An important part of an IWB holster is the reinforced mouth. This allows the firearm to be drawn when needed, and then reholstered when it’s not. Some holsters I’ve dealt with in the past, don’t reinforce the mouth, and so when the weapon is drawn, the holster collapses and you have to undo your belt to get the gun back in. This was not a problem with this Craft rig. Drawing and reholstering is not a problem. Also in part to the classic FBI Cant, which tilts the holster slightly forward. This angle helps your draw to be nice and smooth, while pivoting the grip frame forward enough to help keep the gun’s grip nicely concealed.
The Belt Loops were just wide enough for my gun belt, and I had no problem at all with my dress belt. The holster fits and wears comfortably, all day long and allows you to completely forget it’s there. You forget it’s there, you can draw when needed, and you can reholster when you like. It does everything that a holster should do, and it does it well while looking good doing it. For sixty bucks, you just can’t go wrong with it.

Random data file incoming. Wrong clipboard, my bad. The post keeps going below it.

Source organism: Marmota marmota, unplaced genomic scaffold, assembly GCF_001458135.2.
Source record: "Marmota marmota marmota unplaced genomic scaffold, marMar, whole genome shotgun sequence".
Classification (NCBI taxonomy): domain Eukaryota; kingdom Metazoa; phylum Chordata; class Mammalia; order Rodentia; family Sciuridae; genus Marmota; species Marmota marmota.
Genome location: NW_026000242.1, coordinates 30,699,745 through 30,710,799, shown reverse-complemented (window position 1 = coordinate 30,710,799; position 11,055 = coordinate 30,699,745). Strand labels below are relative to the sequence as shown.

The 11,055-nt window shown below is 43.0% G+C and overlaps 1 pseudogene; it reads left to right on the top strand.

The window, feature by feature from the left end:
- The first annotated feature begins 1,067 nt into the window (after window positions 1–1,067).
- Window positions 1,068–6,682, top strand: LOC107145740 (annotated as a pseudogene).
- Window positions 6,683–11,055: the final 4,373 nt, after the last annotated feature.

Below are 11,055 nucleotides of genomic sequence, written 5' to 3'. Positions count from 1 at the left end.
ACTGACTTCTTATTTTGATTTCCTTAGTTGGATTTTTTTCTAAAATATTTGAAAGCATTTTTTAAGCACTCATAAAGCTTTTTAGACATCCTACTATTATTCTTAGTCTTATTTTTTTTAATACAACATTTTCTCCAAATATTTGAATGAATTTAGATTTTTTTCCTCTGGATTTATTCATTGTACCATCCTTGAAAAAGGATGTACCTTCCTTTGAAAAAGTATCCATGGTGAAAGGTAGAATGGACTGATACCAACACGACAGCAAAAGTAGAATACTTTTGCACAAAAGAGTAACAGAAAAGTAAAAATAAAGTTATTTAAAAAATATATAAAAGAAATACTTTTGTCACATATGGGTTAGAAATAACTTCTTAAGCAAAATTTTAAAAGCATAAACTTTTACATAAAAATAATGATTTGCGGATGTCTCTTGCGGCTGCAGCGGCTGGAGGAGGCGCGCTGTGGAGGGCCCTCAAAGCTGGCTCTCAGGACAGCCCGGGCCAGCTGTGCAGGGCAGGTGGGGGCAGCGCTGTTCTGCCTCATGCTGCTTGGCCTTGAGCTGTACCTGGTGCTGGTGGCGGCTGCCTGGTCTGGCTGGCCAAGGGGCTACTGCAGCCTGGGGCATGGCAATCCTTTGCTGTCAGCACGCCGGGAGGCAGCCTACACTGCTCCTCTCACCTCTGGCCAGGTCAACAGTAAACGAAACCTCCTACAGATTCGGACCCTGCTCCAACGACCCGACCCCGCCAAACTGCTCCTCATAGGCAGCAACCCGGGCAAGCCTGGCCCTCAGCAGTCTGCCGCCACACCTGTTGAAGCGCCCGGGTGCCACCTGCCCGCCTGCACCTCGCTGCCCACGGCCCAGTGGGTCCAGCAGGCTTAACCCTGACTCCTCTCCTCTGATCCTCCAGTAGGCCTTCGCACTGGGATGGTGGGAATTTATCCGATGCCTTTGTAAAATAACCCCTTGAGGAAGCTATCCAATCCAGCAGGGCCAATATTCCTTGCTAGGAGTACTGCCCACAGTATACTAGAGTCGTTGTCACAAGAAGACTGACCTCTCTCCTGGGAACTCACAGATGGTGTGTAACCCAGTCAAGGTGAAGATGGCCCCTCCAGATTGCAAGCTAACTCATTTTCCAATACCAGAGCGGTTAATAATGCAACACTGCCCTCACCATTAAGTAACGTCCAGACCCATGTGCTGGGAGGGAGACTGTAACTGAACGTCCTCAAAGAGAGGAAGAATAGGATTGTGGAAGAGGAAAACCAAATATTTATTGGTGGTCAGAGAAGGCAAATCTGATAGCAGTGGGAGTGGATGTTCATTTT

Some time ago I was contacted by Luke of Craft Holsters, with an invitation to review one of their products. I checked out their site and found something I was interested in trying out. A small Sling Bag type set up that I thought might work out great when riding a Motorcycle. Hit that link to see the details and better photos than I took.
I used this bag for a couple months now. You guys know I don’t like to do a review unless I’ve actually used the thing I’m reviewing. And if I don’t like it – I’ll tell you that I don’t like it. And I’d also throw down any Constructive Criticism that I have for the Item, so it could be used for further Product Development. Continue reading Craft Holster’s Cargo Explorer Concealed Carry Bag→
No watch out there gets more controversial than the Invicta Pro Diver. For this reason alone, I think the Watch Community is kind of odd. Kind of conflicted. Let me tell you why…